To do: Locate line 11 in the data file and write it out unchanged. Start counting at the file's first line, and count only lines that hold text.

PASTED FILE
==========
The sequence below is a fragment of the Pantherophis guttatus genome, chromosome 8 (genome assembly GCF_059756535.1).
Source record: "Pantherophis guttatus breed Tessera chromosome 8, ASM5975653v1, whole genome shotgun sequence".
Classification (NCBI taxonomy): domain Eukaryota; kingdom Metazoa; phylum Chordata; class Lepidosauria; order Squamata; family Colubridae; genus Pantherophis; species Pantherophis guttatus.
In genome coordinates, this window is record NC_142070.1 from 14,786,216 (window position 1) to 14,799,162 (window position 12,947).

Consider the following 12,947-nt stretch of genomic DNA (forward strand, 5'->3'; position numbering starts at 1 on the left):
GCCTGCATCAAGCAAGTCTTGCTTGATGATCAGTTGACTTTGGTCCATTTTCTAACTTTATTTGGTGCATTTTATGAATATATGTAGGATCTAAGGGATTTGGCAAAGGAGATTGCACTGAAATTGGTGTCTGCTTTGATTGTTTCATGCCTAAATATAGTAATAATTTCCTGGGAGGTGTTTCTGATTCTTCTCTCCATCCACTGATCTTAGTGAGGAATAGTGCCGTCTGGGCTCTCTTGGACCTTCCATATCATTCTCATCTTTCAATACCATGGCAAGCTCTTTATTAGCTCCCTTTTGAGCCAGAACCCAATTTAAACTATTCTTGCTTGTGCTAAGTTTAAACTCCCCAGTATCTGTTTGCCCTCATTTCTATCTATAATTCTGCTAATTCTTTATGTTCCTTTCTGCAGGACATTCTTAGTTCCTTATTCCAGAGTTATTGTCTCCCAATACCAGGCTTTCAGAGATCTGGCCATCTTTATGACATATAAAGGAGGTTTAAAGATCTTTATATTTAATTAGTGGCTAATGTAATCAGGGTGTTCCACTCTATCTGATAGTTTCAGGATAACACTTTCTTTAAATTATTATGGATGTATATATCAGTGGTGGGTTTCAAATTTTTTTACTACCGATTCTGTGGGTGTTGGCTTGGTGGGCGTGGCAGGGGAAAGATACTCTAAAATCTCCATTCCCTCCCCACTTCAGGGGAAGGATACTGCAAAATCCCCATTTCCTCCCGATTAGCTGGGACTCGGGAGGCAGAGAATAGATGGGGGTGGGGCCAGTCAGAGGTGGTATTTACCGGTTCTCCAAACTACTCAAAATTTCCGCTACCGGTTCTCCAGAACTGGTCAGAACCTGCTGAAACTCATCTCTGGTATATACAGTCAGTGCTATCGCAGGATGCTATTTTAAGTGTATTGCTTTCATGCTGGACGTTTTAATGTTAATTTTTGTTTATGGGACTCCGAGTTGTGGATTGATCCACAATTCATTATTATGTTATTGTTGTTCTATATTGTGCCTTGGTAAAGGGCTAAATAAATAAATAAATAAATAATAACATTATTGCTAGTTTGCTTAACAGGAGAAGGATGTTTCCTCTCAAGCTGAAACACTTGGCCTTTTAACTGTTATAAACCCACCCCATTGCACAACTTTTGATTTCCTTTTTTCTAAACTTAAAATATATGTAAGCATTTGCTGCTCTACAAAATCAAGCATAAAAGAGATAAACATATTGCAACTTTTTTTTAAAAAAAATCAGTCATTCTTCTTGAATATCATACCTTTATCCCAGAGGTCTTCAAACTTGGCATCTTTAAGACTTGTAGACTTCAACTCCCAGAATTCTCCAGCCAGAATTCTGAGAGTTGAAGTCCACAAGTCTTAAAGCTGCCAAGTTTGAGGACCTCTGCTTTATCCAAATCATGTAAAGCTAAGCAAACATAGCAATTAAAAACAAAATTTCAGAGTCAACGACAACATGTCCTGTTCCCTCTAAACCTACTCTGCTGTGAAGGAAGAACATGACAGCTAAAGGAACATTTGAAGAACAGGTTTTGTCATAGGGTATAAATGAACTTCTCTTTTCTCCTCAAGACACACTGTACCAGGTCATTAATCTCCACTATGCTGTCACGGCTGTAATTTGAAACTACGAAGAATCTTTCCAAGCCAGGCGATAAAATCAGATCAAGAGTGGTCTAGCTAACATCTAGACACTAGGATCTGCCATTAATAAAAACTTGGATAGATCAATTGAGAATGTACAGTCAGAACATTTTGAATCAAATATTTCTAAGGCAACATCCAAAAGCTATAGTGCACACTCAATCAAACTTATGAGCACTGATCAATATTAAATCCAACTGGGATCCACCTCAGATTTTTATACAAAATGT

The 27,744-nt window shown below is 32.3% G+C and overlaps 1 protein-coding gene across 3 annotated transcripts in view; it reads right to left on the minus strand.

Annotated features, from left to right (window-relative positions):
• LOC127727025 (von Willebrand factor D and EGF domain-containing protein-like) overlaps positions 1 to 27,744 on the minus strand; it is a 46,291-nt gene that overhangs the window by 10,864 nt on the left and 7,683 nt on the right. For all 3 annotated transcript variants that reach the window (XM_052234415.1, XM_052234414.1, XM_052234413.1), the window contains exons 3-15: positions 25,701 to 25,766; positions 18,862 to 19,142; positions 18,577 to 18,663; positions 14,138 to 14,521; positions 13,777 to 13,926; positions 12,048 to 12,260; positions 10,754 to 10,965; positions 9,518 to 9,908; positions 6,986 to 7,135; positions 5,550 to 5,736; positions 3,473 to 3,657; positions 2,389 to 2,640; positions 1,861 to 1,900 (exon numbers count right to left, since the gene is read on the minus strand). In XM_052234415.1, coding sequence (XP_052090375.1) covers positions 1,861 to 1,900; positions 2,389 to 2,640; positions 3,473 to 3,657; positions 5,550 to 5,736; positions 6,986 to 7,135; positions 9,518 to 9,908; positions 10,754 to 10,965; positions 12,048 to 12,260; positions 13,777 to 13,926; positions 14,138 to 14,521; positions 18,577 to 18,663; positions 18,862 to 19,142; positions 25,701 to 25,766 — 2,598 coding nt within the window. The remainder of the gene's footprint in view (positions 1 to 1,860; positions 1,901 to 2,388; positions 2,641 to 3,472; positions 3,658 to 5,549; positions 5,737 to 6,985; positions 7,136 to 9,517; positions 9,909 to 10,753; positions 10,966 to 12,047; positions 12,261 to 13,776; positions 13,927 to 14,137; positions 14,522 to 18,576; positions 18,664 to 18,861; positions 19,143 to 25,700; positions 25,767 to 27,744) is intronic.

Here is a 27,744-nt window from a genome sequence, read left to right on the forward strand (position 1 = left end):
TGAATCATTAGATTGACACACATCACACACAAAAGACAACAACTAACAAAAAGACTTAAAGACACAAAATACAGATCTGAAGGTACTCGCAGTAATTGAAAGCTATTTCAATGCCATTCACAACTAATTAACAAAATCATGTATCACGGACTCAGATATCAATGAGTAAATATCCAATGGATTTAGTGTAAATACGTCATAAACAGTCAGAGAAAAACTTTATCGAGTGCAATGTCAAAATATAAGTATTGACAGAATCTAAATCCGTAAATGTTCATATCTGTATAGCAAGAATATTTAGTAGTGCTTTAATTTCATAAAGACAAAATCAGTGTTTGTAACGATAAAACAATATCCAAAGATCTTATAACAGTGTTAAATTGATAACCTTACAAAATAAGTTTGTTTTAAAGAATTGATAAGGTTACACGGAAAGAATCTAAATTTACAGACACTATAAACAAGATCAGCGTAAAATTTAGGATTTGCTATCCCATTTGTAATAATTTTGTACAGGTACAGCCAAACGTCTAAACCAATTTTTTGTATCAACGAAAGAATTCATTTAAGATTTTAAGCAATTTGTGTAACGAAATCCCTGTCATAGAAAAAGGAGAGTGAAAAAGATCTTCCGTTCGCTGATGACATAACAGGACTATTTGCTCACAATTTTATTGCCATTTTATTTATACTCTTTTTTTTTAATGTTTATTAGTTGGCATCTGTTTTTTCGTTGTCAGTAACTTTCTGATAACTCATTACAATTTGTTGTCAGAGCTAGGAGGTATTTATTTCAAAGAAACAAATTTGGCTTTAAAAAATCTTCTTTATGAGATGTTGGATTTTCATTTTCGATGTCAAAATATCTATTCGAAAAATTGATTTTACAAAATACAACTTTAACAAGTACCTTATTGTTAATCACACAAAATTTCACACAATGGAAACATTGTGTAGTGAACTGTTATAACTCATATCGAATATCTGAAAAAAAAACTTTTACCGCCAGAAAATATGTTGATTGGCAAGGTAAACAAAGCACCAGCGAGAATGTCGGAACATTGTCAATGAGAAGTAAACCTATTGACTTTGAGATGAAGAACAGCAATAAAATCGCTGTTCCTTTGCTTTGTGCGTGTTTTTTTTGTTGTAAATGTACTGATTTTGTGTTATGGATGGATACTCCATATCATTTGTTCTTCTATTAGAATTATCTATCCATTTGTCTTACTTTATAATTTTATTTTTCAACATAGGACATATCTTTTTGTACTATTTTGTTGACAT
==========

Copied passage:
TGAATCATTAGATTGACACACATCACACACAAAAGACAACAACTAACAAAAAGACTTAAAGACACAAAATACAGATCTGAAGGTACTCGCAGTAATTGAAAGCTATTTCAATGCCATTCACAACTAATTAACAAAATCATGTATCACGGACTCAGATATCAATGAGTAAATATCCAATGGATTTAGTGTAAATACGTCATAAACAGTCAGAGAAAAACTTTATCGAGTGCAATGTCAAAATATAAGTATTGACAGAATCTAAATCCGTAAATGTTCATATCTGTATAGCAAGAATATTTAGTAGTGCTTTAATTTCATAAAGACAAAATCAGTGTTTGTAACGATAAAACAATATCCAAAGATCTTATAACAGTGTTAAATTGATAACCTTACAAAATAAGTTTGTTTTAAAGAATTGATAAGGTTACACGGAAAGAATCTAAATTTACAGACACTATAAACAAGATCAGCGTAAAATTTAGGATTTGCTATCCCATTTGTAATAATTTTGTACAGGTACAGCCAAACGTCTAAACCAATTTTTTGTATCAACGAAAGAATTCATTTAAGATTTTAAGCAATTTGTGTAACGAAATCCCTGTCATAGAAAAAGGAGAGTGAAAAAGATCTTCCGTTCGCTGATGACATAACAGGACTATTTGCTCACAATTTTATTGCCATTTTATTTATACTCTTTTTTTTTAATGTTTATTAGTTGGCATCTGTTTTTTCGTTGTCAGTAACTTTCTGATAACTCATTACAATTTGTTGTCAGAGCTAGGAGGTATTTATTTCAAAGAAACAAATTTGGCTTTAAAAAATCTTCTTTATGAGATGTTGGATTTTCATTTTCGATGTCAAAATATCTATTCGAAAAATTGATTTTACAAAATACAACTTTAACAAGTACCTTATTGTTAATCACACAAAATTTCACACAATGGAAACATTGTGTAGTGAACTGTTATAACTCATATCGAATATCTGAAAAAAAAACTTTTACCGCCAGAAAATATGTTGATTGGCAAGGTAAACAAAGCACCAGCGAGAATGTCGGAACATTGTCAATGAGAAGTAAACCTATTGACTTTGAGATGAAGAACAGCAATAAAATCGCTGTTCCTTTGCTTTGTGCGTGTTTTTTTTGTTGTAAATGTACTGATTTTGTGTTATGGATGGATACTCCATATCATTTGTTCTTCTATTAGAATTATCTATCCATTTGTCTTACTTTATAATTTTATTTTTCAACATAGGACATATCTTTTTGTACTATTTTGTTGACAT